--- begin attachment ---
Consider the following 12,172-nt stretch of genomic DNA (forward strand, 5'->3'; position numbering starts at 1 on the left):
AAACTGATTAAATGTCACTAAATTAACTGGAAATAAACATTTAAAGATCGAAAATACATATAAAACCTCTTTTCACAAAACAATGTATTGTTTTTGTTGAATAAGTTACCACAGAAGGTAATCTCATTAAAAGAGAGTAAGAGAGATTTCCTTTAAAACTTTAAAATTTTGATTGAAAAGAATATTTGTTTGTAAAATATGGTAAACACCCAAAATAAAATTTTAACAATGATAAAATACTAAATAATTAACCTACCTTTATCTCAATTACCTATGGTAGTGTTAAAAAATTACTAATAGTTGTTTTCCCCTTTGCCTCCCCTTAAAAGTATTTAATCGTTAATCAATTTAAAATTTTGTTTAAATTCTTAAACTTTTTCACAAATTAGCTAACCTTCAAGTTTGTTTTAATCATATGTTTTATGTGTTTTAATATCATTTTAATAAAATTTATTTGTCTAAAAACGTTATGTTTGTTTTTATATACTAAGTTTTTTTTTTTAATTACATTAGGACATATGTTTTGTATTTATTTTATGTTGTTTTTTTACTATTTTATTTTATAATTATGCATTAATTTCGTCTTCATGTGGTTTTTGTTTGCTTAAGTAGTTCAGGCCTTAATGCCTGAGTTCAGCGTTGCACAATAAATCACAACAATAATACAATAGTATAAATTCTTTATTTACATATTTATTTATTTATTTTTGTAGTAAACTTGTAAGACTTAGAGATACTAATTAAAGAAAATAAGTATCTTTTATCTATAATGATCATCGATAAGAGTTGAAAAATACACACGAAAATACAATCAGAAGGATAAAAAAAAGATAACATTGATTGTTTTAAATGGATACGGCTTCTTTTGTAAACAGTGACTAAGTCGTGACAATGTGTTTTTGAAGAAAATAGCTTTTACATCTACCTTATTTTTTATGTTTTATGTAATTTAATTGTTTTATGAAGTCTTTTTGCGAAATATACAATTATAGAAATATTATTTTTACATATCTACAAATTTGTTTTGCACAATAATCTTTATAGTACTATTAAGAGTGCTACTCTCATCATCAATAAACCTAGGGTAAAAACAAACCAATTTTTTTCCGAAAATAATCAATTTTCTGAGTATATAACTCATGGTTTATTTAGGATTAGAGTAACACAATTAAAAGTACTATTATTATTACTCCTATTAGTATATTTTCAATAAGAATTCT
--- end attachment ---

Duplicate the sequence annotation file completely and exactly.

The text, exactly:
Consider the following 12,172-nt stretch of genomic DNA (forward strand, 5'->3'; position numbering starts at 1 on the left):
AAACTGATTAAATGTCACTAAATTAACTGGAAATAAACATTTAAAGATCGAAAATACATATAAAACCTCTTTTCACAAAACAATGTATTGTTTTTGTTGAATAAGTTACCACAGAAGGTAATCTCATTAAAAGAGAGTAAGAGAGATTTCCTTTAAAACTTTAAAATTTTGATTGAAAAGAATATTTGTTTGTAAAATATGGTAAACACCCAAAATAAAATTTTAACAATGATAAAATACTAAATAATTAACCTACCTTTATCTCAATTACCTATGGTAGTGTTAAAAAATTACTAATAGTTGTTTTCCCCTTTGCCTCCCCTTAAAAGTATTTAATCGTTAATCAATTTAAAATTTTGTTTAAATTCTTAAACTTTTTCACAAATTAGCTAACCTTCAAGTTTGTTTTAATCATATGTTTTATGTGTTTTAATATCATTTTAATAAAATTTATTTGTCTAAAAACGTTATGTTTGTTTTTATATACTAAGTTTTTTTTTTTAATTACATTAGGACATATGTTTTGTATTTATTTTATGTTGTTTTTTTACTATTTTATTTTATAATTATGCATTAATTTCGTCTTCATGTGGTTTTTGTTTGCTTAAGTAGTTCAGGCCTTAATGCCTGAGTTCAGCGTTGCACAATAAATCACAACAATAATACAATAGTATAAATTCTTTATTTACATATTTATTTATTTATTTTTGTAGTAAACTTGTAAGACTTAGAGATACTAATTAAAGAAAATAAGTATCTTTTATCTATAATGATCATCGATAAGAGTTGAAAAATACACACGAAAATACAATCAGAAGGATAAAAAAAAGATAACATTGATTGTTTTAAATGGATACGGCTTCTTTTGTAAACAGTGACTAAGTCGTGACAATGTGTTTTTGAAGAAAATAGCTTTTACATCTACCTTATTTTTTATGTTTTATGTAATTTAATTGTTTTATGAAGTCTTTTTGCGAAATATACAATTATAGAAATATTATTTTTACATATCTACAAATTTGTTTTGCACAATAATCTTTATAGTACTATTAAGAGTGCTACTCTCATCATCAATAAACCTAGGGTAAAAACAAACCAATTTTTTTCCGAAAATAATCAATTTTCTGAGTATATAACTCATGGTTTATTTAGGATTAGAGTAACACAATTAAAAGTACTATTATTATTACTCCTATTAGTATATTTTCAATAAGAATTCT